Runner-up for 2010 Man Booker Prize. It’s 900 pages of a twisted wonderland starring a wicked mother. The Carroll-esque maze of subterranean tales is interspersed with dysfunctional family drama in pre-WWI England. Byatt gets mired a bit in social, political mores of the day. Yet it was a captivating sojourn over long sultry summer nights under the porch light.
Rules of Civility, Amor Towles
Written by a man, the narrator is decidedly feminine. Disconcerting in a good way. New York-phillic, it’s an architectural nod to the landmarks and real estate in their heyday. A slice of late-30’s Village, Jazz, Upper Manhattan Swell Scene. Sparkling twenty-something lives; some that fade with time, others shine. Longed for more Evie, Valentine.
Blood, Bones & Butter, Gabrielle Hamilton
Glass Castle-esque memoir. Gabrielle Hamilton learns butchering and natural cooking from erratic eccentric parents in a ramshackle Pennsylvania silk mill. When she finds herself on her own at 14, she survives by working in catering and camp kitchens from Northampton to New York City. Sporting scars, tatoos, and drug history of a migrant cook, she develops into a wife, mother, featured food writer and James Beard award-winning chef. Her acclaimed East Village restaurant, Prune, opened 1999.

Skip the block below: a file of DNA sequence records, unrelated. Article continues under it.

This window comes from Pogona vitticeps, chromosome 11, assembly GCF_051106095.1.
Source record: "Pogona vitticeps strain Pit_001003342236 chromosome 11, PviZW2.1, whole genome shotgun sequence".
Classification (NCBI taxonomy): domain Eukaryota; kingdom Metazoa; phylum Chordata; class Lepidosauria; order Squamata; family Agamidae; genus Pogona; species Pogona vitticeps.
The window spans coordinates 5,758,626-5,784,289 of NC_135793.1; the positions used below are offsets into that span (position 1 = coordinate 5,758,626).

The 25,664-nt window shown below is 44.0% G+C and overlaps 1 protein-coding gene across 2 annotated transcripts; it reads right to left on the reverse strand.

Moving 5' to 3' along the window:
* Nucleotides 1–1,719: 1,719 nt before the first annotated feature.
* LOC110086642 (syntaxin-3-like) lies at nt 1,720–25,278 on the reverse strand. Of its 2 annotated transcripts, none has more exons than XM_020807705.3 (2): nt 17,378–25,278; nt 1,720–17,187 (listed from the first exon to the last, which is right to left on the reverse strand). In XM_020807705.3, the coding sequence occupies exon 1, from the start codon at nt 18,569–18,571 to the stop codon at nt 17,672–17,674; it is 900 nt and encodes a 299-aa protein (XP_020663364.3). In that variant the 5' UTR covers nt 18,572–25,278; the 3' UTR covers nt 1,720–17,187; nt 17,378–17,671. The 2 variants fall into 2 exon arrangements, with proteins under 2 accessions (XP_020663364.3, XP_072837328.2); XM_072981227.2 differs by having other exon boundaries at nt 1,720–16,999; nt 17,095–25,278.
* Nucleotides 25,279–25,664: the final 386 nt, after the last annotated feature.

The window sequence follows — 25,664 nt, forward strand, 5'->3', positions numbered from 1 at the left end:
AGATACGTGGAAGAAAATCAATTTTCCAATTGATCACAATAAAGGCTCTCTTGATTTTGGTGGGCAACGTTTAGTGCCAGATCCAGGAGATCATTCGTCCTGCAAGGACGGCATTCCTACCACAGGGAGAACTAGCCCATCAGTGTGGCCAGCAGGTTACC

It’s no wonder that Northampton restaurateur Linda Schwartz didn’t recognize her former quirky college line cook from the 80’s.
“After retiring from the restaurant business in the 90’s, Linda Schwartz became a culinary arts professor and enjoyed reading essays by Gabrielle Hamilton, a brilliant young food writer who shared her distaste for pretentious chefs posing at farmers’ markets with baskets on their arms. Schwartz learned that Hamilton had opened a restaurant called Prune in New York and wanted to meet this kindred spirit. The next time she was in the City, Schwartz made a reservation and introduced herself as a fan. Looks of familiarity passed between them. Hamilton shrieked, ‘I worked for you when I was at Hampshire College!’ Schwartz then realized that this was the avant-garde talented line cook who had worked for her back in the day.” -excerpted from Table’s Edge, 2005.
Nobody’s Fool & Everybody’s Fool, Richard Russo
Decades don’t diminish the sequel from the original. Russo has a gift of transporting readers into the everyday life of Americana’s forgotten towns. Main Street, the diner, the tavern as familiar as those of everyman’s childhood home. He creates characters with such depth that they become friends. Their particular speaking styles, idiosyncratic habits, unlikely relationships. The sequel’s Raymer and Charice are not as endearing as Sully, Ruth, Rub, Beryl, Carl. But. As with his classics Empire Falls and Bridge of Sighs. It’s hard to let any of them go.